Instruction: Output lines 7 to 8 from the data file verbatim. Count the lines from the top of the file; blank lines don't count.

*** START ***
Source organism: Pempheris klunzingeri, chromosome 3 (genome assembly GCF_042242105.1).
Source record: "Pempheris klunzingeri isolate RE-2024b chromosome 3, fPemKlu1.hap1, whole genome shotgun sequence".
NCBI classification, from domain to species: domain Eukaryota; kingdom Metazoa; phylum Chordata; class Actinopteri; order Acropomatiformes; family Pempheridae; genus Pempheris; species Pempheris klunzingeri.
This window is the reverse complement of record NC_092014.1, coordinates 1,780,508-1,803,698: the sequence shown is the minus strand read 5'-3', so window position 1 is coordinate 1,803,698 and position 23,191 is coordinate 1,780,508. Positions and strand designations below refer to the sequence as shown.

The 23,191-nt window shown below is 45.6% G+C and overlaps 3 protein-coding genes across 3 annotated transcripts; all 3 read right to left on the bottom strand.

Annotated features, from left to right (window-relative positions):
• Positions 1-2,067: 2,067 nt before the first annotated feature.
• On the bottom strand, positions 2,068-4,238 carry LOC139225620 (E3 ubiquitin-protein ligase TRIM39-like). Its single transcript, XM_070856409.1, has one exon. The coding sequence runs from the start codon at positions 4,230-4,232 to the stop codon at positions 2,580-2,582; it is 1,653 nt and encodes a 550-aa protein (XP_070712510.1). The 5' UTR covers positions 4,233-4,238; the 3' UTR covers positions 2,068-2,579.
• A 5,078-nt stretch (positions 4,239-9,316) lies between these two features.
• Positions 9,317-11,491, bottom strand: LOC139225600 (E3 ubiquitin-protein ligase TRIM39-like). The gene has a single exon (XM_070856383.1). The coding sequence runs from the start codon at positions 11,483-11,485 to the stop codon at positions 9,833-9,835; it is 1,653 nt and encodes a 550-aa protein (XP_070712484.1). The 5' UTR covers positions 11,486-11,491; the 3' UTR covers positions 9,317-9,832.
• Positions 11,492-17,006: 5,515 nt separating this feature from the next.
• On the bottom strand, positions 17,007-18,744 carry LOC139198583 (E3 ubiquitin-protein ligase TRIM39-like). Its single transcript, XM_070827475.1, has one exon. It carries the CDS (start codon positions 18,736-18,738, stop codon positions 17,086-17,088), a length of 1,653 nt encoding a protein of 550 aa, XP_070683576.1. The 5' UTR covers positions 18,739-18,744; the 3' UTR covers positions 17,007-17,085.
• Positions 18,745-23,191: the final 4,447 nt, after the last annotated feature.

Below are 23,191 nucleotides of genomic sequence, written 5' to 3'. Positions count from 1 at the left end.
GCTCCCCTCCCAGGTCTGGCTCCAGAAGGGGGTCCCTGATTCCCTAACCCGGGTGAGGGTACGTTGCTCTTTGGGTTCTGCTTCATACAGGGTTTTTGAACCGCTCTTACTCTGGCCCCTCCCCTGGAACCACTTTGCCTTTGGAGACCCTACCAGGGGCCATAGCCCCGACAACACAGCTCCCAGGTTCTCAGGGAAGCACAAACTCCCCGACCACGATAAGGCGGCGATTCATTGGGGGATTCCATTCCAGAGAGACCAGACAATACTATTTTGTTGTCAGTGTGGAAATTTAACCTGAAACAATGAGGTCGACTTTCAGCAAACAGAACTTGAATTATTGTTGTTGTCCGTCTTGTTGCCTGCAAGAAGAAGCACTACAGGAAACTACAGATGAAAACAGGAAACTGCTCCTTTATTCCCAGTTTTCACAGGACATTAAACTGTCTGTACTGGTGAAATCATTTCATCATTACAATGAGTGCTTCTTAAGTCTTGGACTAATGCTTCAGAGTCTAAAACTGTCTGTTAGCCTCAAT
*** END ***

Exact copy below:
• Positions 1-2,067: 2,067 nt before the first annotated feature.
• On the bottom strand, positions 2,068-4,238 carry LOC139225620 (E3 ubiquitin-protein ligase TRIM39-like). Its single transcript, XM_070856409.1, has one exon. The coding sequence runs from the start codon at positions 4,230-4,232 to the stop codon at positions 2,580-2,582; it is 1,653 nt and encodes a 550-aa protein (XP_070712510.1). The 5' UTR covers positions 4,233-4,238; the 3' UTR covers positions 2,068-2,579.